Right now, many of us could be feeling a mental shift in the way we perceive our working life. This may be the first time in years you’ve even had a second to think about career planning and changing jobs. But before you get to the nitty-gritty of resumes and job applications, we spoke to careers advisor Judy O’Donohue for some tips on the first steps to take when thinking about a new career.
THINK ABOUT YOUR LONG-TERM GOALS
“If you’ve been on the career conveyer belt and studied for years for your dream job, only to find it wasn’t what you thought, this situation has allowed for some welcome time and space to explore,” Judy O’Donohue says.
Before you do anything else, get out the butcher’s paper and write down any career-related questions or thoughts to get the ball rolling. Ask yourself these questions.
Do my career goals align with my desired lifestyle and values? What are my values? Does my work culture suit my personality? What parts of the working week do I dread? Can I change these by moving jobs or changing habits? Is the dread connected to the career itself? Do I see job satisfaction and growth long term?
If your friends or family were to ask “why do you do it”, could you answer?
Everybody loves a personality quiz, and your career doesn’t have to be the exception. The results of these are by no means final, but they’re a useful tool for exploring new avenues or ruling out irrelevant ones.
With so many sites around, O’Donohue recommends reliable, quality websites from trusted sources.
“A good quiz will help you think through all your skills, values, strengths, types of jobs that might suit you,” she says.
The Government’s Job Outlook has a stack of useful tools to start your adventure. Their career quiz is user friendly and allows you to select your favourite activities from a list of everyday work tasks. The result is an extensive list of career profiles that meet your work preferences and interests, giving you a break down on weekly pay, future growth and skill level. It’s useful for finding careers you never knew existed and providing realistic expectations about salary and prospects.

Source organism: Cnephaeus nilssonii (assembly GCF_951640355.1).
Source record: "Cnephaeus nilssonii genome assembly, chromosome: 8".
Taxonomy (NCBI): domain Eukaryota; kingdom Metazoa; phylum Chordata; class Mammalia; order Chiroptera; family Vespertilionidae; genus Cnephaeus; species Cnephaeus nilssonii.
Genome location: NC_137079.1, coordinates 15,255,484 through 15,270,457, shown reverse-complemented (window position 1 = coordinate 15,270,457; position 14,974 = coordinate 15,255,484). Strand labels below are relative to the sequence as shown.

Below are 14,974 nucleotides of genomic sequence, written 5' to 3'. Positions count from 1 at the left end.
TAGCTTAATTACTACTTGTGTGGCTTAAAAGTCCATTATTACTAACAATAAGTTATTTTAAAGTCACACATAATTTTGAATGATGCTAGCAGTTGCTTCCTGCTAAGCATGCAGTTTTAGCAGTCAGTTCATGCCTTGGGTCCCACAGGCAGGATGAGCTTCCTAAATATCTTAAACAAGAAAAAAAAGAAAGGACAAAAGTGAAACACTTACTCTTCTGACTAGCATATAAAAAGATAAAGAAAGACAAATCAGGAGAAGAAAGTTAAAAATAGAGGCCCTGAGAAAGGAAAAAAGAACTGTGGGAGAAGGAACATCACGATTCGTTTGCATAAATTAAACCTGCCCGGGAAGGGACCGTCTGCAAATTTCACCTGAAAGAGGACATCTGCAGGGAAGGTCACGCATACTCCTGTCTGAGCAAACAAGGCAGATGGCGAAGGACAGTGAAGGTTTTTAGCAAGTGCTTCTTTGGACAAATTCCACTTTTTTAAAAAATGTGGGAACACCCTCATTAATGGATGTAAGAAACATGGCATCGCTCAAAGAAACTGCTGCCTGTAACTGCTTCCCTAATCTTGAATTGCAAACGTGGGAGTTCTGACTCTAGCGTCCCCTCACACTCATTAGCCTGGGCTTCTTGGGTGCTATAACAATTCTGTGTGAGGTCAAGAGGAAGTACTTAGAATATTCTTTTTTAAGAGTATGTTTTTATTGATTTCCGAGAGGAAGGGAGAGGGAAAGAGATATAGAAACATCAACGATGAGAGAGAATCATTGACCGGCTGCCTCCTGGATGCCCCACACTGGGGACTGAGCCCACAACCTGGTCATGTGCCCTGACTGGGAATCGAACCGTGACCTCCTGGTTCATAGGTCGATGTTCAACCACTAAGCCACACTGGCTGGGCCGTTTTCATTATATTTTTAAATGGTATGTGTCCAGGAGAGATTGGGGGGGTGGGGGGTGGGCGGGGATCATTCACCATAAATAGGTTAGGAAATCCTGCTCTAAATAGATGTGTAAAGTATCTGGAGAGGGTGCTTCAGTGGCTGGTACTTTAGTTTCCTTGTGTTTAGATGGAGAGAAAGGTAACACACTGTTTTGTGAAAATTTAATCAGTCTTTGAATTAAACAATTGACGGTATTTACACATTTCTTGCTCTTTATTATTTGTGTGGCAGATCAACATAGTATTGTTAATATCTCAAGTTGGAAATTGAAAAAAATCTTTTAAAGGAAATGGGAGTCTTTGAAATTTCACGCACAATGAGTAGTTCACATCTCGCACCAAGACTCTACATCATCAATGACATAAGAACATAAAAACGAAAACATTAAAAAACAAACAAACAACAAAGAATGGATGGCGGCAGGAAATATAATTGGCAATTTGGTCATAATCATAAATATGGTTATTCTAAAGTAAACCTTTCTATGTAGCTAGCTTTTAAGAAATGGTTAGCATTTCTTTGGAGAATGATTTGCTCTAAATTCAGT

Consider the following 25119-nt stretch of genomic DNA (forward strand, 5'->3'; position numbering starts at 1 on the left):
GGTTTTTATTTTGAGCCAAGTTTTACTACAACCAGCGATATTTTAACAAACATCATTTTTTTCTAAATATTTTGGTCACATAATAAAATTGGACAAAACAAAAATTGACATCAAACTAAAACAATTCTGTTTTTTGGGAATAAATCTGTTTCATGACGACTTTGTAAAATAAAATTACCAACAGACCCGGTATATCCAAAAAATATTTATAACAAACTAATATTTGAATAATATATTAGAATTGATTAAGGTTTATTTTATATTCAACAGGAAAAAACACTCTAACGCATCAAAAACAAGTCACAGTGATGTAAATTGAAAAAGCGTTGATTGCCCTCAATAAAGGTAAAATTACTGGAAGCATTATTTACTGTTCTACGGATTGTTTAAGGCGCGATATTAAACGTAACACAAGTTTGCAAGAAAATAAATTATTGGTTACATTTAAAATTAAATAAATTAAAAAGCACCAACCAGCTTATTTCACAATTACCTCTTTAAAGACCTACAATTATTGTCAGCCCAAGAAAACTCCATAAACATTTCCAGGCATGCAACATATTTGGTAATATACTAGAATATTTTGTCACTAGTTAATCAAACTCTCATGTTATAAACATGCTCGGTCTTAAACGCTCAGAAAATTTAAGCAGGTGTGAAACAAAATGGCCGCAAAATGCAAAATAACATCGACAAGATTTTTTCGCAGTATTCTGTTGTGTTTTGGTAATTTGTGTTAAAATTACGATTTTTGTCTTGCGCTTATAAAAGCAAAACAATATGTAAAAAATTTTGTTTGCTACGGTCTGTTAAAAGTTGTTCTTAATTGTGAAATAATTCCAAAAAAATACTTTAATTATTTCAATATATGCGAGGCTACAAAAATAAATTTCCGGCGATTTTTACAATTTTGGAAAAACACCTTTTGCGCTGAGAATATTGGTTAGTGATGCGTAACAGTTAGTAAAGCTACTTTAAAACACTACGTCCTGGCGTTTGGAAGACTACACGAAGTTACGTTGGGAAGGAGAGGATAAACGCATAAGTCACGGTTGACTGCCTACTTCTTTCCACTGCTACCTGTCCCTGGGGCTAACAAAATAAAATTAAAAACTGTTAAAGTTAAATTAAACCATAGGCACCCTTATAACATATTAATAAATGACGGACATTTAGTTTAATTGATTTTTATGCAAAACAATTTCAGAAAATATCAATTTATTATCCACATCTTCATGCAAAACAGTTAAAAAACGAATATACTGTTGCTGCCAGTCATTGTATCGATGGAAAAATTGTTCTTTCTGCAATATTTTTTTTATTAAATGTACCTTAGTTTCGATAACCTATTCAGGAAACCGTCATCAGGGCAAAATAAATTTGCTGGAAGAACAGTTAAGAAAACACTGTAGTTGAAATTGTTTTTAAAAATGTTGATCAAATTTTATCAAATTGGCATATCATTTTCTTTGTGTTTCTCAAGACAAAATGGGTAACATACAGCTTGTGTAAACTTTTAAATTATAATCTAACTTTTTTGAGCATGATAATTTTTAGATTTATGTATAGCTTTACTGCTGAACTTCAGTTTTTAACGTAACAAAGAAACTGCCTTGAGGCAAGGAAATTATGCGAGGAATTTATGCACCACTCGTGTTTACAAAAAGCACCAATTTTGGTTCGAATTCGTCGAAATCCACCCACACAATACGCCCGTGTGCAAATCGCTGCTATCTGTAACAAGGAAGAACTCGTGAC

My Future is another free portal with a heap of activities for exploring new careers. There are questionnaires to investigate your ideal working conditions, interests and values, all aimed at developing self-knowledge for career decision making. The algorithms help to find occupations that match your results and the more activities you complete, the more specific your suggestions will be.
It’s important to consider these quizzes as a resource and not a prescription.
“When you look at the options presented to you at the end of the quiz, remember it is just a sample of ideas. Dig deeper and don’t just accept the options,” O’Donohue says.
HIT THE BOOKS
Knowledge is power when hunting for a new career, and O’Donohue confirms that research is key.
“Find out about you, find out about the world of work, find out where you can do that job and if it is possible for you to get there,” she says. “The more you read, watch or listen to information, the more you will find out about your ideal job.”
Talk to your friends, family, colleagues—what do they see as your strengths? Sometimes they know us better than we know ourselves and could provide helpful insight.
If work culture is an important consideration, investigate company reputations. You can find a list of Australia’s best employers here.
Tap into that social network—hit up friends who have their dream job or explore LinkedIn for potential networks. Most people (even your cousin’s friend of a friend) are happy to help with advice, and many will have more time on their hands right now.
Listen to podcasts, read books, check out money diaries, absorb information. The more you know, the more certain you can be that you’re fully equipped to make the changes necessary.
Every career and every job has its perks and downsides. As part of the process, it’s important to consider the reality of your newly chosen career and potential hazards.
“There can be risks with changing careers if you don’t do the research and planning beforehand,” O’Donohue says. “Don’t just leave without a plan. It is possible to transition into a different field, but it takes time and effort.”
It won’t be easy, but if the current global situation has shown us anything, it’s how capable we are at adapting and meeting challenges that are thrown our way.
O’Donohue’s final advice is to be kind to yourself and “don’t overdo it.”
“While you can, take the time to just think about what you might really want to do with your life, however that may look. Start putting things on paper. A few small steps at a time is so much easier than an entire overwhelming career change.”
Has your income been affected by coronavirus? Find out what you can do here.
Image Credit: CoWomen | Unsplash